President’s Day is approaching, and in honor of this important national holiday, we will focus on examples an American symbol of patriotism, the Great Seal of the United States, that have been found at archaeological sites.
Created originally to honor George Washington’s birthday, we now recognize all of our nation’s leaders on this day which will be Monday, February 15th. Pennsylvania has always played an important role in the development of our nation and those of you who follow our blog have read of our involvement in the French & Indian War and the Revolutionary War. The signing of the Declaration of Independence in Philadelphia in 1776 was viewed as a “united” declaration of freedom from British rule and a first in coming together for the original 13 colonies. It took an additional six years and three committees for the nation to agree on the design of the Great Seal.
The key component of the seal is the eagle. The eagle has symbolized strength and power for thousands of years, dating back to Greek mythology and biblical references. The use of the American bald eagle identified it as uniquely our own. On its breast is a shield marked with thirteen vertical red and white stripes topped by a bar of blue. The original design was created by Charles Thomson, an immigrant to Pennsylvania from Ireland who later served as Secretary of the Continental Congress. Thomson was an important political figure and a strong proponent for independence from British rule. His design combined elements from the previous committees into one for which Thomson is credited.
The elements chosen for this iconic design were carefully selected and have stood the test of time. The shield represents the uniting of the thirteen colonies under one government- Congress. At the time we had not created the office of President. The eagle holds arrows in the right claw and an olive branch in the left claw. These are to symbolize Congresses power to make peace (olive branch) and war (arrows). The thirteen stars above the eagle are representing the new colonies and those that would come later. The banner holds the Latin phrase, E pluribus unum – “From Many, One”. The message was clear among these members of Congress that we needed to unite as one entity, one nation.
It comes as no surprise that this powerful symbol would soon appear on ceramics, bottles and military buttons. It would later be incorporated into the Presidential Seal and our nation’s currency.
Archaeological excavations in the Philadelphia area have recovered several examples of our Great Seal, likely an indicator of the significant role Pennsylvania played in the founding of our nation and the incorporation this important symbol into our society.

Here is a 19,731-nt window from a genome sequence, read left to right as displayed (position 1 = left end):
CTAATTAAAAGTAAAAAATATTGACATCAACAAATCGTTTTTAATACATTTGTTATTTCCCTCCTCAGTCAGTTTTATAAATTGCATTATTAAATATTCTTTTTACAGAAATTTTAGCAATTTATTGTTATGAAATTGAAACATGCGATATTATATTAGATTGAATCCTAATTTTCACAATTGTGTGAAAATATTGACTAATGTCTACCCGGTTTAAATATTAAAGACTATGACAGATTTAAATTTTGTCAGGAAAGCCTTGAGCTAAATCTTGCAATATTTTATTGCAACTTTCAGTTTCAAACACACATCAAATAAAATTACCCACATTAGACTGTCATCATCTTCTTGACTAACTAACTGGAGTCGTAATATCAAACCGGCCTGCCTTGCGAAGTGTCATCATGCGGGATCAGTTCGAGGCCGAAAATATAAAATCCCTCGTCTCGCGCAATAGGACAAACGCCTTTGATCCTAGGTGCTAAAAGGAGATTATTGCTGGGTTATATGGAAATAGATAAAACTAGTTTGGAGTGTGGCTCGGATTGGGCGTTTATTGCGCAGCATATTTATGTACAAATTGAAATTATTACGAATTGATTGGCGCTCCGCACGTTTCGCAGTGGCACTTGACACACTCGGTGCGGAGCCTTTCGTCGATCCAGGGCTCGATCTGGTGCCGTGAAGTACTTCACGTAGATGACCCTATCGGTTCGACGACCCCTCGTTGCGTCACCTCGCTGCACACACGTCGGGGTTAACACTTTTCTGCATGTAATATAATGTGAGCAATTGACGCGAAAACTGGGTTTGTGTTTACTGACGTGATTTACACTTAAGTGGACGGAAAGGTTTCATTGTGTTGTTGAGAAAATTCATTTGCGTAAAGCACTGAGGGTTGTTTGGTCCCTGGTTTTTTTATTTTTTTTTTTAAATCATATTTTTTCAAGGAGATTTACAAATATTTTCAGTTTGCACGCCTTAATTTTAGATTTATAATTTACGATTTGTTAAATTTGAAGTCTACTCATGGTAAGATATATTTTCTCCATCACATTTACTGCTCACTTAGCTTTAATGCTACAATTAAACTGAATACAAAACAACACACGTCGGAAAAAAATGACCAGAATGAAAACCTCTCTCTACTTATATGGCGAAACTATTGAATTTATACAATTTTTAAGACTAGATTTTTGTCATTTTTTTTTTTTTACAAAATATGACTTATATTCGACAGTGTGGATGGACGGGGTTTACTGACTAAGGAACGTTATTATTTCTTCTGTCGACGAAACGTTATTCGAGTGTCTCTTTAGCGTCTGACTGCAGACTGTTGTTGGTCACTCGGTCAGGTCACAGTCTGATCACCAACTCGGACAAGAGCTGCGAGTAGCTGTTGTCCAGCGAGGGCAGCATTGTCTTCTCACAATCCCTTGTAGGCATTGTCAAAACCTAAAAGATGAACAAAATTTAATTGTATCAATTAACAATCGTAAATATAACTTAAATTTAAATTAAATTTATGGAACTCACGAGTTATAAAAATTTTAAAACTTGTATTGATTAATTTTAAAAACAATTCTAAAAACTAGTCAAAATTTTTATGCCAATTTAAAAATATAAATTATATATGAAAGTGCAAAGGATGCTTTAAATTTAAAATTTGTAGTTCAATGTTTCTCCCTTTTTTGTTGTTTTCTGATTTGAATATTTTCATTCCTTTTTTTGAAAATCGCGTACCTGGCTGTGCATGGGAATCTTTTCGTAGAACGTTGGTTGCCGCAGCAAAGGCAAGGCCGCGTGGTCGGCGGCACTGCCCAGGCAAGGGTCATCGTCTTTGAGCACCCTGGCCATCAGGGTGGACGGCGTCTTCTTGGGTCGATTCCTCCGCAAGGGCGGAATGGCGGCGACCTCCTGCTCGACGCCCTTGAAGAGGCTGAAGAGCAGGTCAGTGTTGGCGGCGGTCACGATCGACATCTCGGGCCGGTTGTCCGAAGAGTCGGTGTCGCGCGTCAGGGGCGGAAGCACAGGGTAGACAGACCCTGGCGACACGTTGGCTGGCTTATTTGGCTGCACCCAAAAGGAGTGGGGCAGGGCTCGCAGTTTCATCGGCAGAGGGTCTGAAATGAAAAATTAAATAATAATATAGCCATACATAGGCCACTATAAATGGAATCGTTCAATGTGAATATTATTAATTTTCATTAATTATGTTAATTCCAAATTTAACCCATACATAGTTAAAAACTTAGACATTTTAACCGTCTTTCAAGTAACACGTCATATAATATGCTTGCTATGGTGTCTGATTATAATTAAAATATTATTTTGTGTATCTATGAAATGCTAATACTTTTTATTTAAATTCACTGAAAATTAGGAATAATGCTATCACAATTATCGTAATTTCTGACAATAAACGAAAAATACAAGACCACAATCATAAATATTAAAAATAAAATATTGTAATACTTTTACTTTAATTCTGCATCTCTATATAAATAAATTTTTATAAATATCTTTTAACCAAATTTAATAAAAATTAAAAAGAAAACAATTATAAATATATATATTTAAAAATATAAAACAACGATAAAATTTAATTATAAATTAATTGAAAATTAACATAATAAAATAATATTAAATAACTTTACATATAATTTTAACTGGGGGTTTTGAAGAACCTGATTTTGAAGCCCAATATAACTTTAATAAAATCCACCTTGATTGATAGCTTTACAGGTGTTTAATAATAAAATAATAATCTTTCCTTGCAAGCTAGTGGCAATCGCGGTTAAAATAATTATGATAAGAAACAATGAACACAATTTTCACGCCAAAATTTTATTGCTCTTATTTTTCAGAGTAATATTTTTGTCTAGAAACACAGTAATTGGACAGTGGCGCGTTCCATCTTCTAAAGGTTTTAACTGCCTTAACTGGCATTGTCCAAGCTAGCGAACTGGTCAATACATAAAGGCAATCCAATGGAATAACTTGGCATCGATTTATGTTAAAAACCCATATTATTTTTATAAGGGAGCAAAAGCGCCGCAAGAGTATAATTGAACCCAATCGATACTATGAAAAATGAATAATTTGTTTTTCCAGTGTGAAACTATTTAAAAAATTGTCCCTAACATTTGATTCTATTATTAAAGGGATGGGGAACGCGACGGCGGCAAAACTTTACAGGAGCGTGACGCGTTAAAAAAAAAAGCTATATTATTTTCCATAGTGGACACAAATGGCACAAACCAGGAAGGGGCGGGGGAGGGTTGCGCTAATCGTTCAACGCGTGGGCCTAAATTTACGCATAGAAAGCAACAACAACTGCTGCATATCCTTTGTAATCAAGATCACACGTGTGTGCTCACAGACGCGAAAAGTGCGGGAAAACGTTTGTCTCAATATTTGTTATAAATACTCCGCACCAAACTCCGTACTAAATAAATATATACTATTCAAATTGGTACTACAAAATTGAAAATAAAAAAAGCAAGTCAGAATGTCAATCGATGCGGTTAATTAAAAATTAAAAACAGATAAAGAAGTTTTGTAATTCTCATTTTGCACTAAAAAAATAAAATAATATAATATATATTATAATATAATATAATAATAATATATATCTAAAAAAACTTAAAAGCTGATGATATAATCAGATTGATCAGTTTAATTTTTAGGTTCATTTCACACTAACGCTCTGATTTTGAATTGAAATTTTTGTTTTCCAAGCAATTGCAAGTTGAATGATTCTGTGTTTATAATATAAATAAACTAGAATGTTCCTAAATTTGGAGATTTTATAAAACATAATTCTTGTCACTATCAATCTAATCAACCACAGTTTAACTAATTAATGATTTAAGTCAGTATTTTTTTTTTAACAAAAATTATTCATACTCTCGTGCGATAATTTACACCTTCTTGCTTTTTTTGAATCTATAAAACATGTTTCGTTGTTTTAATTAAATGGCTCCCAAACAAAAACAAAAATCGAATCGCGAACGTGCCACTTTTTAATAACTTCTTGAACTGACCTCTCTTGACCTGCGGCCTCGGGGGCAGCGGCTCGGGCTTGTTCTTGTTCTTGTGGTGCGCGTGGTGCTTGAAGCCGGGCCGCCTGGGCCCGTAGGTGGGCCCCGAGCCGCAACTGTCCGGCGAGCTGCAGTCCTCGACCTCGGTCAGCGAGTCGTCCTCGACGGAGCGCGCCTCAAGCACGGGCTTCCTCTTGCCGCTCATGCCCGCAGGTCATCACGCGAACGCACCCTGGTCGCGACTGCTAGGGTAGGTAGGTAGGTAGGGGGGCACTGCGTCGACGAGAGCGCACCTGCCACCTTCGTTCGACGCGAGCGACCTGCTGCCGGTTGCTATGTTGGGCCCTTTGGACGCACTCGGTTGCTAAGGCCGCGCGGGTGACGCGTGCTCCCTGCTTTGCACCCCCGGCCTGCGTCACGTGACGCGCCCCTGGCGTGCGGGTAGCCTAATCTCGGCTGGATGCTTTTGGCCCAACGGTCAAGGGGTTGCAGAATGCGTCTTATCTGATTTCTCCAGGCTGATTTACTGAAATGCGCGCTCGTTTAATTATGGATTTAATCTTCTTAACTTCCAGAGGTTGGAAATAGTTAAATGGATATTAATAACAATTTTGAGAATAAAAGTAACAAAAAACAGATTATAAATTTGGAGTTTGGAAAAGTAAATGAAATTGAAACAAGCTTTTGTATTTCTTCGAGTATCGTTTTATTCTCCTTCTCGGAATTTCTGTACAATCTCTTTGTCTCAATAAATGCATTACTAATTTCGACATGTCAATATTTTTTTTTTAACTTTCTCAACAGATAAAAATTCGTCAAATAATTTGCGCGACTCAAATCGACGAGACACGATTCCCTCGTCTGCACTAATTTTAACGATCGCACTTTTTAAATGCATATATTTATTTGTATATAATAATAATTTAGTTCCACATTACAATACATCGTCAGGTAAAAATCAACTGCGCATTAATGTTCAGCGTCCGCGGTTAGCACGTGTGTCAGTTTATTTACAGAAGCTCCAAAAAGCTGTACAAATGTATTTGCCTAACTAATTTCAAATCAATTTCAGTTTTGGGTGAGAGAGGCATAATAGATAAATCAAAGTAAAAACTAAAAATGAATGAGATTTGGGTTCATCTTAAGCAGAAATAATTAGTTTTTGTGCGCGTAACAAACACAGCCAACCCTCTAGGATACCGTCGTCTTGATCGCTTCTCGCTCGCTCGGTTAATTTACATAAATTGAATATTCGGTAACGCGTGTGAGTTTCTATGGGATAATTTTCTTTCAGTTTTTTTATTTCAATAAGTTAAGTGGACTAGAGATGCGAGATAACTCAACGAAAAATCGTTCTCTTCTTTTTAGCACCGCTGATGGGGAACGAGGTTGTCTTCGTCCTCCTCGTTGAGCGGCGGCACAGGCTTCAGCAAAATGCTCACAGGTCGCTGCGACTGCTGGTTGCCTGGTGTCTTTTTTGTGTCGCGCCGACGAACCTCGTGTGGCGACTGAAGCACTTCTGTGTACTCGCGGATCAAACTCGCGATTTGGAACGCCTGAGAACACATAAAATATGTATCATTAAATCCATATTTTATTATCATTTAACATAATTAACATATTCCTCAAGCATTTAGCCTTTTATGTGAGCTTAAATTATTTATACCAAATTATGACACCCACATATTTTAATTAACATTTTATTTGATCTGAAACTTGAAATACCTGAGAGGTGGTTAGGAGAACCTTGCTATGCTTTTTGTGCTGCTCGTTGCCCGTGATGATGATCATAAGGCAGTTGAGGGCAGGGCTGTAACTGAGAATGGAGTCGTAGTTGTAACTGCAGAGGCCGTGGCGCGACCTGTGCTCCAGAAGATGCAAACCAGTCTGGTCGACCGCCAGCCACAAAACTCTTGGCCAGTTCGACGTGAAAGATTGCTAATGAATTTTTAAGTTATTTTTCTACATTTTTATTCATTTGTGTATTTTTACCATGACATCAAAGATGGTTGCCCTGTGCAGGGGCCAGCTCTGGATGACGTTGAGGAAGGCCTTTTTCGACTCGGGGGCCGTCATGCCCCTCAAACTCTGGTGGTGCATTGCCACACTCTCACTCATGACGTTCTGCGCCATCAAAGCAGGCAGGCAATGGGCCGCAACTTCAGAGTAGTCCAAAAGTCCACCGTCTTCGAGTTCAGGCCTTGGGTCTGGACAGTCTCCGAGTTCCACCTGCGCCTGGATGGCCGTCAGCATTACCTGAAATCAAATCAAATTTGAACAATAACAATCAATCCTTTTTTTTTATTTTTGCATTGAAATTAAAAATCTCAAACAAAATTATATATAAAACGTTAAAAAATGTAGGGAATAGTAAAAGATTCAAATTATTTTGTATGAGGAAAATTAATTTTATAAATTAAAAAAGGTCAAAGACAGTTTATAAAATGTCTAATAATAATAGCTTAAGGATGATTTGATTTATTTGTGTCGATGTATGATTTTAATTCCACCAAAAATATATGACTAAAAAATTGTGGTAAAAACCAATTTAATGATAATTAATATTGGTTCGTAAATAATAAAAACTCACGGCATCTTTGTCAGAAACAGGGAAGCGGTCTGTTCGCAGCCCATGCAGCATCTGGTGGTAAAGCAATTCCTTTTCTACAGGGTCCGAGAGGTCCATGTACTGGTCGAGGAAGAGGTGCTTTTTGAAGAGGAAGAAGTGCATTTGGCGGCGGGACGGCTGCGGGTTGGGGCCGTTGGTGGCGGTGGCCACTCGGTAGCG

An archaeological investigation was conducted by Louis Berger & Associates in the late 1980’s for proposed ramp construction of I-95 in the area south of Penn’s Landing in Philadelphia’s historic waterfront district. This site provided an opportunity for archaeologists to examine early consumerism, and colonial trade patterns. Identified as The Meadows Project, this investigation preserved the personal effects of tenants in an early working class neighborhood. Datable ceramics indicate that most of the artifacts recovered could be traced to the period from 1800 to 1870, although households would often contain “heirloom” ceramics.
An investigation conducted prior to the construction of the Metropolitan Detention Center provided yet another opportunity for archaeologists to examine a number of cisterns associated with wealthier Quaker families. The preservation of wells, cisterns and privies under a paved parking lot in urban Philadelphia was one of the earliest examples of these preserved resources in an otherwise developed city. [Recent investigations for the I-95 expansion (http://diggingi95.com/ ) have further demonstrated these preserved landscapes and are providing a wealth of information for archaeologists recreating the cultural heritage of Philadelphia.]
Archaeologists recovered several other examples of ceramics with the Great Seal symbol, an indicator of its popularity and significance. There are some slight variations to these depictions of the seal, but the basic symbolism of patriotism continues. The addition of a phrase- “Present for my Dear Boy” to the symbol provides an interesting reflection on its use to perhaps inspire civic awareness or patriotism.
However you choose to reflect upon our Presidents, past and present, we can look to our archaeological heritage and the preservation of these symbols of patriotism and take pride in Pennsylvania’s role in the founding these United States of America- From Many, One.